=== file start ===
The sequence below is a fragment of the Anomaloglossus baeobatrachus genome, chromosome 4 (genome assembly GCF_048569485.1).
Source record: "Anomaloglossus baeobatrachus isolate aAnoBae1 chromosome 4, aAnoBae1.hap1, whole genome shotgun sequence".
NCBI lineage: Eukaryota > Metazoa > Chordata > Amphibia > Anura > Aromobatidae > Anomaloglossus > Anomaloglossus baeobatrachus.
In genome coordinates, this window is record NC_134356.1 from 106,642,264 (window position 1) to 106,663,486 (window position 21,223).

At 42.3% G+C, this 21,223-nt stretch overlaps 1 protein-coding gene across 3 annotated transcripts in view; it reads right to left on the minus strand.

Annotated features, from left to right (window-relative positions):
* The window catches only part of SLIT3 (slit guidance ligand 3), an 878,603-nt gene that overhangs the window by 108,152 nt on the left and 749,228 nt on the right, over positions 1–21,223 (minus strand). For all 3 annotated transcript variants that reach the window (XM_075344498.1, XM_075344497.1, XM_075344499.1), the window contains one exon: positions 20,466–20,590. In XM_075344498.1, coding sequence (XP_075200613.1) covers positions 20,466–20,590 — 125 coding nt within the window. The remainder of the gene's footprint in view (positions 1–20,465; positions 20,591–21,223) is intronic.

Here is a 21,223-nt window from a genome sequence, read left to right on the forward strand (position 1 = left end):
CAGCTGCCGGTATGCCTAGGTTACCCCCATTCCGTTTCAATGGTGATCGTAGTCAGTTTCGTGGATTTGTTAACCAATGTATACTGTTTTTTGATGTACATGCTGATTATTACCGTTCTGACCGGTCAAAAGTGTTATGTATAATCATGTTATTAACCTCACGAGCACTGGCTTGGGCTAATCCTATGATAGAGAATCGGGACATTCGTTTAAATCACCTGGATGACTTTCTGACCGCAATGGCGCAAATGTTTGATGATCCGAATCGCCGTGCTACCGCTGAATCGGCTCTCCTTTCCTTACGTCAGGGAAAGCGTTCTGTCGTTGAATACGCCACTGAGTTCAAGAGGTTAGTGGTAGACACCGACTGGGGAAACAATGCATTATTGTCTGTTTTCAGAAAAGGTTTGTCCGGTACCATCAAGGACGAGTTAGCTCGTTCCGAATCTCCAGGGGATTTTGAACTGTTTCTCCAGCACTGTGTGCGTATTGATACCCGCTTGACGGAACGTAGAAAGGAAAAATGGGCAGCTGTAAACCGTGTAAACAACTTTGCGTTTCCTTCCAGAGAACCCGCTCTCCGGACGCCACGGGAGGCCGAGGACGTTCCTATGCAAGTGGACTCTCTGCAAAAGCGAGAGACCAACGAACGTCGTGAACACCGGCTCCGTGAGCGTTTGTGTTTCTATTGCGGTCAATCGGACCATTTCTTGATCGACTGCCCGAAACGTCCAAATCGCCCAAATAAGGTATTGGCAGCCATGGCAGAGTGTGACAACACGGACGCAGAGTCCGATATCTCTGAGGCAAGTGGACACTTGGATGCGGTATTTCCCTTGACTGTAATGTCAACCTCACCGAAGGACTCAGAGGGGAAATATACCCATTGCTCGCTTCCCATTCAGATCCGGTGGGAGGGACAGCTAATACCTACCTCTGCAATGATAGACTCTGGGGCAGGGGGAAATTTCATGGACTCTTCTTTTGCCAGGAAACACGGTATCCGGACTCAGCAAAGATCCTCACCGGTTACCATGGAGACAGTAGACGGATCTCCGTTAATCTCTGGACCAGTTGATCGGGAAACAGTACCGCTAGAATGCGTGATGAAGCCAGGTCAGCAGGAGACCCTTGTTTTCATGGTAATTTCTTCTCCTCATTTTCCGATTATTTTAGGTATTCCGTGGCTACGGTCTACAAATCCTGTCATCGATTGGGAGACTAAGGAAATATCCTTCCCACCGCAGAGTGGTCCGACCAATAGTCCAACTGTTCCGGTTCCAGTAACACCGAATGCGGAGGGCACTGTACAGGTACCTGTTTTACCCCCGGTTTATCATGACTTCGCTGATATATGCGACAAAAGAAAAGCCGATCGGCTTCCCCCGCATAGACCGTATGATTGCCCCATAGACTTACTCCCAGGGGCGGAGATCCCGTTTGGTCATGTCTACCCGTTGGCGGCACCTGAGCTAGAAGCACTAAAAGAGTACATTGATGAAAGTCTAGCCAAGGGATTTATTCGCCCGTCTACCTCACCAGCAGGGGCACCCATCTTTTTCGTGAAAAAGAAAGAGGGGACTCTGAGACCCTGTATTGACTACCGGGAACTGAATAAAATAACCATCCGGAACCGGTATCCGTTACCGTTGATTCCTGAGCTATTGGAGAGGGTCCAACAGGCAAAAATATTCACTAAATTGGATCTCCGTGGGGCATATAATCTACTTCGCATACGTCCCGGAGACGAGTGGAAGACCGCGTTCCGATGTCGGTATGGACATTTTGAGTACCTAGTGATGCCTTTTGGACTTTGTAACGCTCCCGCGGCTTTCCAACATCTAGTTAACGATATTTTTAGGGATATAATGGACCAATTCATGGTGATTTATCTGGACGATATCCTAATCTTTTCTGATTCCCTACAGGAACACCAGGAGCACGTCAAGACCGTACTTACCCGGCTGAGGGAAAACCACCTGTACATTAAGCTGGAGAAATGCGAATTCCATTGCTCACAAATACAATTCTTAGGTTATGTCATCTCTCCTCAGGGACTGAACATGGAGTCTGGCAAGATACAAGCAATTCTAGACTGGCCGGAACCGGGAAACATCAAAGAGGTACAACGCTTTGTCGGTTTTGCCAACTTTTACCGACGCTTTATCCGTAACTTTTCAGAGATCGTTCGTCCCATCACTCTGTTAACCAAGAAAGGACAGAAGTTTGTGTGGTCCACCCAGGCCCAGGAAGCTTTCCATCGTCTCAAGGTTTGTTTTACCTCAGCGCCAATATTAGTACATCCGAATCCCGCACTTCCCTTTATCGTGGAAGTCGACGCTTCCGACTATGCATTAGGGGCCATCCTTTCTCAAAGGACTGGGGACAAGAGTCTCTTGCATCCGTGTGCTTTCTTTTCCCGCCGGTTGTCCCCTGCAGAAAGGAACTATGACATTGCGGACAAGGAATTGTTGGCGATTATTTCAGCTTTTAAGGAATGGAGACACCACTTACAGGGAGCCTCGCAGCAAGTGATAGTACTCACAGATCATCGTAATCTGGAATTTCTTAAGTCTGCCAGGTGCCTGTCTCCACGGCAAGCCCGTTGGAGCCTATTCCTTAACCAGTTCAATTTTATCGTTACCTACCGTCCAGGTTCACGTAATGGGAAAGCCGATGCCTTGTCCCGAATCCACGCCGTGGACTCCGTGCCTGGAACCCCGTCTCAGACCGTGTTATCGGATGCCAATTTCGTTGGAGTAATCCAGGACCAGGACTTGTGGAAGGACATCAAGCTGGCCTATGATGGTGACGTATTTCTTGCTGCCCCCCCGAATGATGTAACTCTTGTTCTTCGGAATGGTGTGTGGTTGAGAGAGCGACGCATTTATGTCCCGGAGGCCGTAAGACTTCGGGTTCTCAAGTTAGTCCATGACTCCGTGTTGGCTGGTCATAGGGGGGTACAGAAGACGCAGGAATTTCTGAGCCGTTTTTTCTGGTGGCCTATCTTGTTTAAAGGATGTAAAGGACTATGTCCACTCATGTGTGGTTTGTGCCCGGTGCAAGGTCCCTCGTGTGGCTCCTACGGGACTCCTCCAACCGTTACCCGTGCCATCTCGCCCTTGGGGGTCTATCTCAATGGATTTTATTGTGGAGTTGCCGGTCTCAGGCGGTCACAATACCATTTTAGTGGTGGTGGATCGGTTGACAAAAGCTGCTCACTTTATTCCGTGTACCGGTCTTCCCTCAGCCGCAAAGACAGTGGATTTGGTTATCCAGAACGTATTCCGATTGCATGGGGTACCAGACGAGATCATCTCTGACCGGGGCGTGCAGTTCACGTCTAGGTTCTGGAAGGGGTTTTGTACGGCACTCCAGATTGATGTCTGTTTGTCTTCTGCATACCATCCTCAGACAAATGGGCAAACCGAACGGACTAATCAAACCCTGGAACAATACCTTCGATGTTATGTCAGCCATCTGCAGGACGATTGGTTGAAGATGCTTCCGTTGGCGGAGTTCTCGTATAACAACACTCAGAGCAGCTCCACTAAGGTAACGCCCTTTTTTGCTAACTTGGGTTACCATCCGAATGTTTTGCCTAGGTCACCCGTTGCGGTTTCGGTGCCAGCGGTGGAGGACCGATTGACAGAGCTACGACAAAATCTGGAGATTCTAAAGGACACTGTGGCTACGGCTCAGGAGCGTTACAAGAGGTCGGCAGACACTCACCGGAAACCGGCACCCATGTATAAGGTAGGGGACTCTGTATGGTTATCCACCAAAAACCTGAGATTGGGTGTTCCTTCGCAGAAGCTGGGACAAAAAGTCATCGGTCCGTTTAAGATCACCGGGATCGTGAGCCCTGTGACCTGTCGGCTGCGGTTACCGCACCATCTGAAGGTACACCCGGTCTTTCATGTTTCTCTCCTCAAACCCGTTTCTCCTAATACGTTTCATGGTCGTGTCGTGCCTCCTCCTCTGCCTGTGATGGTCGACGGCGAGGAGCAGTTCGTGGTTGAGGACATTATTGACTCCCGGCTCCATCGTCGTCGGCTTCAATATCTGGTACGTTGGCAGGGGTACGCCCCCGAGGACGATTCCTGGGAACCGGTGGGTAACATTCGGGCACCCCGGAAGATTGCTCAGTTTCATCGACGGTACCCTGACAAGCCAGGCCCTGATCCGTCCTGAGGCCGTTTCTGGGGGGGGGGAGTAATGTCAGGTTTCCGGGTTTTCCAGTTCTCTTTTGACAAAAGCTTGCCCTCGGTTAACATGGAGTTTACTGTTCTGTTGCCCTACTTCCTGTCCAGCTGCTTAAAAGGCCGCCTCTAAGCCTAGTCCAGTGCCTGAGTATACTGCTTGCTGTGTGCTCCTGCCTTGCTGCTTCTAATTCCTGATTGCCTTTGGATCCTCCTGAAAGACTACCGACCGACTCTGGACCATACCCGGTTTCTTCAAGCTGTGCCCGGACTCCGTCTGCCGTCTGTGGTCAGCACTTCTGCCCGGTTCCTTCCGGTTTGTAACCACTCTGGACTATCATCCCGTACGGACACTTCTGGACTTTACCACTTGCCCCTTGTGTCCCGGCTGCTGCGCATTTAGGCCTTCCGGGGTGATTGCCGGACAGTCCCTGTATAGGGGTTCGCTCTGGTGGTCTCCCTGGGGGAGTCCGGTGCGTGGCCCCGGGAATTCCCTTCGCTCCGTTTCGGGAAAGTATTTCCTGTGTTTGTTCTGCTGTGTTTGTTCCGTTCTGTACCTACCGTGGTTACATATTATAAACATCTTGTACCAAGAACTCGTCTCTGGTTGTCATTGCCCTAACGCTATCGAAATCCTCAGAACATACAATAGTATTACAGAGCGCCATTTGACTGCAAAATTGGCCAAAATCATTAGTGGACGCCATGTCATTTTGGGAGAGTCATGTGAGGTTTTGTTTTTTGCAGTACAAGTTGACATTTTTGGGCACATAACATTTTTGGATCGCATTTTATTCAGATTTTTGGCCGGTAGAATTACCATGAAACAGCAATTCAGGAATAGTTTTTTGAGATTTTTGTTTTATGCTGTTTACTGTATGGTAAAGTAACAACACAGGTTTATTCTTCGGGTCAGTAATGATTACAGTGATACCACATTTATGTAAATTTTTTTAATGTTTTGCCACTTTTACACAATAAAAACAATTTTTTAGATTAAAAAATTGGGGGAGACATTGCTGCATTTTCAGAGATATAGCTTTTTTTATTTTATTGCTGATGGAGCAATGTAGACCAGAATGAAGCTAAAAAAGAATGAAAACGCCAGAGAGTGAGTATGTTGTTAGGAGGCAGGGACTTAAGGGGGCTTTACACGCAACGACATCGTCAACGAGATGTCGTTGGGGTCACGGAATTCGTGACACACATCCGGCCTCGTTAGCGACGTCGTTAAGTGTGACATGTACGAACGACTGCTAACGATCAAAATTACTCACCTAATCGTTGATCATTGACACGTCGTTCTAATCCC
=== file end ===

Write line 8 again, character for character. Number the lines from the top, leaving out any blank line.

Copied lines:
Here is a 21,223-nt window from a genome sequence, read left to right on the forward strand (position 1 = left end):